Here you will find the Poem An Ode To A Lady. She Refusing To Continue A Dispute With Me, And Leaving Me In The Argument of poet Matthew Prior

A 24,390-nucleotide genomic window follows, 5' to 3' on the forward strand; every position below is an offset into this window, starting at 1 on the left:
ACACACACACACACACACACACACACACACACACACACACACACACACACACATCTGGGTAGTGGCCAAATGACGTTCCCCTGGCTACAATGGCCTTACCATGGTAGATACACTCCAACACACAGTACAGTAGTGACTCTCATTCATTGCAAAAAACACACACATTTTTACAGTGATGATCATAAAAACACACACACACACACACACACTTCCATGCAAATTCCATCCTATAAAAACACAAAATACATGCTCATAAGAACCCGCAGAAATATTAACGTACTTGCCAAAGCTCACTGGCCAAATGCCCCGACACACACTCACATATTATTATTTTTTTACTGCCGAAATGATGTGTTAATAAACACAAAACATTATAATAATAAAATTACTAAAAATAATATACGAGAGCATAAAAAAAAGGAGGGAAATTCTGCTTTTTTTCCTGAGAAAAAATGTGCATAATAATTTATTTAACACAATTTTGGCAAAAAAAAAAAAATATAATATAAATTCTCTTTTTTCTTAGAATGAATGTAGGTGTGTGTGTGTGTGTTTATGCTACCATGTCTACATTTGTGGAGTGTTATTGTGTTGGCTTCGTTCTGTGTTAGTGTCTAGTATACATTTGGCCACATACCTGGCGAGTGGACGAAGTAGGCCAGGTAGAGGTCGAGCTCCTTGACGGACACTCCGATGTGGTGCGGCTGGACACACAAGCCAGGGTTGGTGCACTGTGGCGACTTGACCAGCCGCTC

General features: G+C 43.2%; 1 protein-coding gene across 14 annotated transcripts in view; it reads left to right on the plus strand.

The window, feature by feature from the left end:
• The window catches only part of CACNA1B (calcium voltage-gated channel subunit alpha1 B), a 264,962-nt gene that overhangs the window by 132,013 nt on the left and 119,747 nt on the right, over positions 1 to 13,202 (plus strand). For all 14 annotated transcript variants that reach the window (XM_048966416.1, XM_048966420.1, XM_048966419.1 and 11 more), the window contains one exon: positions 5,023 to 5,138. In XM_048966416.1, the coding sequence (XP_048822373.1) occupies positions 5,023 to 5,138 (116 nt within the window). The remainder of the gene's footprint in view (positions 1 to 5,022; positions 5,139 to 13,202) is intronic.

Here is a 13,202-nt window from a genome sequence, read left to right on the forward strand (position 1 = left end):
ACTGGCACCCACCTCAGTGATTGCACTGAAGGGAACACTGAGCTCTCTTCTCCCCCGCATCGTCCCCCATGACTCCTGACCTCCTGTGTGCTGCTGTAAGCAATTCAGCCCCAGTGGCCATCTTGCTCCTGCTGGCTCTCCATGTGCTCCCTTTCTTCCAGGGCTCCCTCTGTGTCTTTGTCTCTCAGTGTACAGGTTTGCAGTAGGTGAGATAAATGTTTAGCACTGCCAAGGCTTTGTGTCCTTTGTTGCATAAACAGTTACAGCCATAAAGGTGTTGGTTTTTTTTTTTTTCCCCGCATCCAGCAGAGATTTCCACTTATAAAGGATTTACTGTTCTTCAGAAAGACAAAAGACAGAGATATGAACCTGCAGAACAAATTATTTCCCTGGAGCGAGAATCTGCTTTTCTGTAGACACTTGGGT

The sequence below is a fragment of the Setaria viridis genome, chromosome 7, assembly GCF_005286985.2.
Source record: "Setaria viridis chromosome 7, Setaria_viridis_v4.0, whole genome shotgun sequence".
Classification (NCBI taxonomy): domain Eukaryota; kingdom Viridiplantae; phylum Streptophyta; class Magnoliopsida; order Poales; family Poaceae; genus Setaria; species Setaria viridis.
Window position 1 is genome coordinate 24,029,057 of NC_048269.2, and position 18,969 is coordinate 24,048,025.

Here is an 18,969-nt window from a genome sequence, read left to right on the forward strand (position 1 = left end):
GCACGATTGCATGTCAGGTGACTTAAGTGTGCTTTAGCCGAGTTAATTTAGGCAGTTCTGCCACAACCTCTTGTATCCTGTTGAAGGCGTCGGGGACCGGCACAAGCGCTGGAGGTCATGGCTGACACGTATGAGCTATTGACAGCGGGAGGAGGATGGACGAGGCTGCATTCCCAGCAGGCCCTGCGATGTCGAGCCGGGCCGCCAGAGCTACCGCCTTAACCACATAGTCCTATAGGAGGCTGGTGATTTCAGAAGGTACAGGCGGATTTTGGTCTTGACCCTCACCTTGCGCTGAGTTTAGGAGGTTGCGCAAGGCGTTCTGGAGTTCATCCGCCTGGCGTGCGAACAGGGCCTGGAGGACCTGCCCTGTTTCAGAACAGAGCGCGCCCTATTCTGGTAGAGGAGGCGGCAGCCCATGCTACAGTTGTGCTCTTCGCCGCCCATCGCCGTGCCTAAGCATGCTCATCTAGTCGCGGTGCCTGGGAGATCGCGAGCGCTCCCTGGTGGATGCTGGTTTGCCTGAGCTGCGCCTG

Spare, generous victor, spare the slave, Who did unequal war pursue; That more than triumph he might have, In being overcome by you. In the dispute, whate'er I said, My heart was by my tongue belied; And in my looks you might have read How much I argued on your side. You, far from danger as from fear, Might have sustain'd an open fight; For seldom your opinions err, Your eyes are always in the right. Why, fair one, would you not rely On reason's force with beauty's join'd? Could I their prevalence deny, I must at once be deaf and blind. Alas! not hoping to subdue, I only to the fight aspired: To keep the beauteous foe in view Was all the glory I desired. But she, howe'er of victory sure, Contemns the wreath too long delay'd: And arm'd with more immediate power, Calls cruel silence to her aid. Deeper to wound she shuns the fight; She drops her arms, to gain the field; Secures her conquest by her flight; And triumphs, when she seems to yield. So when the Parthian turn'd his steed, And from the hostile camp withdrew, With cruel skill the backward reed He sent; and, as he fled, he slew.